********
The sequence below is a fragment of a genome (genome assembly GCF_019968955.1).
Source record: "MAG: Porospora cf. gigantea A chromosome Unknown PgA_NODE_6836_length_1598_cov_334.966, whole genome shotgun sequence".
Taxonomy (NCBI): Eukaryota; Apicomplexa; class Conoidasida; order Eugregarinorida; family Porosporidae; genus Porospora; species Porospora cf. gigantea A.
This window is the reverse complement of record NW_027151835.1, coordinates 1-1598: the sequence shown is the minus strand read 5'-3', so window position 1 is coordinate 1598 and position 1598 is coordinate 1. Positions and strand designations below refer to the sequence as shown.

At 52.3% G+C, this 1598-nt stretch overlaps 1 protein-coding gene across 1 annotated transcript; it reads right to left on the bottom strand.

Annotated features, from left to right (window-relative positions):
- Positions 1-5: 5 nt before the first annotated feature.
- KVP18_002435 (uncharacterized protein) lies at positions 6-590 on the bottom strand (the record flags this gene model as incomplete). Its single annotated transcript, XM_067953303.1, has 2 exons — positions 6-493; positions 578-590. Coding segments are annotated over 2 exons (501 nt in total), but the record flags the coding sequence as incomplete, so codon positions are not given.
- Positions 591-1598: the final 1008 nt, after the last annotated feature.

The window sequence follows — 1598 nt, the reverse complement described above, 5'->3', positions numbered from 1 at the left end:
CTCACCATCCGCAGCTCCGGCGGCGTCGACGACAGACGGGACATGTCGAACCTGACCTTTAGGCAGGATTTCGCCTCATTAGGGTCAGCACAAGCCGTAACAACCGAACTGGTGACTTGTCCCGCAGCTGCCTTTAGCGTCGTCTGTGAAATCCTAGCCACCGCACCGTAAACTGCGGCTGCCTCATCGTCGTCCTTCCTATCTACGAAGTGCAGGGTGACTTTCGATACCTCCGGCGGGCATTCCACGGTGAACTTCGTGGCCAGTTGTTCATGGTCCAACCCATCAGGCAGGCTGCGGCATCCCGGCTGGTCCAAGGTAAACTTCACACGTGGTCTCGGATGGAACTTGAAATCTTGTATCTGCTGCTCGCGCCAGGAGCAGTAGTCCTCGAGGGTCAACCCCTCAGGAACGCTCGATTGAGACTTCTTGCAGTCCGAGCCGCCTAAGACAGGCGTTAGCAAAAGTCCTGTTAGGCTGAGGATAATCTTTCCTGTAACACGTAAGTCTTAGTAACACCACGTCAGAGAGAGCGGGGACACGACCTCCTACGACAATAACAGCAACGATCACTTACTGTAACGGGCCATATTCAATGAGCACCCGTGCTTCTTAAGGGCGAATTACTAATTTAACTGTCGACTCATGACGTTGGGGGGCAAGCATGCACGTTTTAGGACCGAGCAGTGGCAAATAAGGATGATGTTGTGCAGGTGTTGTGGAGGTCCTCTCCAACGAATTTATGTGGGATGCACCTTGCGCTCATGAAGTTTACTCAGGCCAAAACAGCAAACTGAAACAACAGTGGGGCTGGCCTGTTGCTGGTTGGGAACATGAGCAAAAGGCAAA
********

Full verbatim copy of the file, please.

The sequence below is a fragment of a genome (genome assembly GCF_019968955.1).
Source record: "MAG: Porospora cf. gigantea A chromosome Unknown PgA_NODE_6836_length_1598_cov_334.966, whole genome shotgun sequence".
Taxonomy (NCBI): Eukaryota; Apicomplexa; class Conoidasida; order Eugregarinorida; family Porosporidae; genus Porospora; species Porospora cf. gigantea A.
This window is the reverse complement of record NW_027151835.1, coordinates 1-1598: the sequence shown is the minus strand read 5'-3', so window position 1 is coordinate 1598 and position 1598 is coordinate 1. Positions and strand designations below refer to the sequence as shown.

At 52.3% G+C, this 1598-nt stretch overlaps 1 protein-coding gene across 1 annotated transcript; it reads right to left on the bottom strand.

Annotated features, from left to right (window-relative positions):
- Positions 1-5: 5 nt before the first annotated feature.
- KVP18_002435 (uncharacterized protein) lies at positions 6-590 on the bottom strand (the record flags this gene model as incomplete). Its single annotated transcript, XM_067953303.1, has 2 exons — positions 6-493; positions 578-590. Coding segments are annotated over 2 exons (501 nt in total), but the record flags the coding sequence as incomplete, so codon positions are not given.
- Positions 591-1598: the final 1008 nt, after the last annotated feature.

The window sequence follows — 1598 nt, the reverse complement described above, 5'->3', positions numbered from 1 at the left end:
CTCACCATCCGCAGCTCCGGCGGCGTCGACGACAGACGGGACATGTCGAACCTGACCTTTAGGCAGGATTTCGCCTCATTAGGGTCAGCACAAGCCGTAACAACCGAACTGGTGACTTGTCCCGCAGCTGCCTTTAGCGTCGTCTGTGAAATCCTAGCCACCGCACCGTAAACTGCGGCTGCCTCATCGTCGTCCTTCCTATCTACGAAGTGCAGGGTGACTTTCGATACCTCCGGCGGGCATTCCACGGTGAACTTCGTGGCCAGTTGTTCATGGTCCAACCCATCAGGCAGGCTGCGGCATCCCGGCTGGTCCAAGGTAAACTTCACACGTGGTCTCGGATGGAACTTGAAATCTTGTATCTGCTGCTCGCGCCAGGAGCAGTAGTCCTCGAGGGTCAACCCCTCAGGAACGCTCGATTGAGACTTCTTGCAGTCCGAGCCGCCTAAGACAGGCGTTAGCAAAAGTCCTGTTAGGCTGAGGATAATCTTTCCTGTAACACGTAAGTCTTAGTAACACCACGTCAGAGAGAGCGGGGACACGACCTCCTACGACAATAACAGCAACGATCACTTACTGTAACGGGCCATATTCAATGAGCACCCGTGCTTCTTAAGGGCGAATTACTAATTTAACTGTCGACTCATGACGTTGGGGGGCAAGCATGCACGTTTTAGGACCGAGCAGTGGCAAATAAGGATGATGTTGTGCAGGTGTTGTGGAGGTCCTCTCCAACGAATTTATGTGGGATGCACCTTGCGCTCATGAAGTTTACTCAGGCCAAAACAGCAAACTGAAACAACAGTGGGGCTGGCCTGTTGCTGGTTGGGAACATGAGCAAAAGGCAAA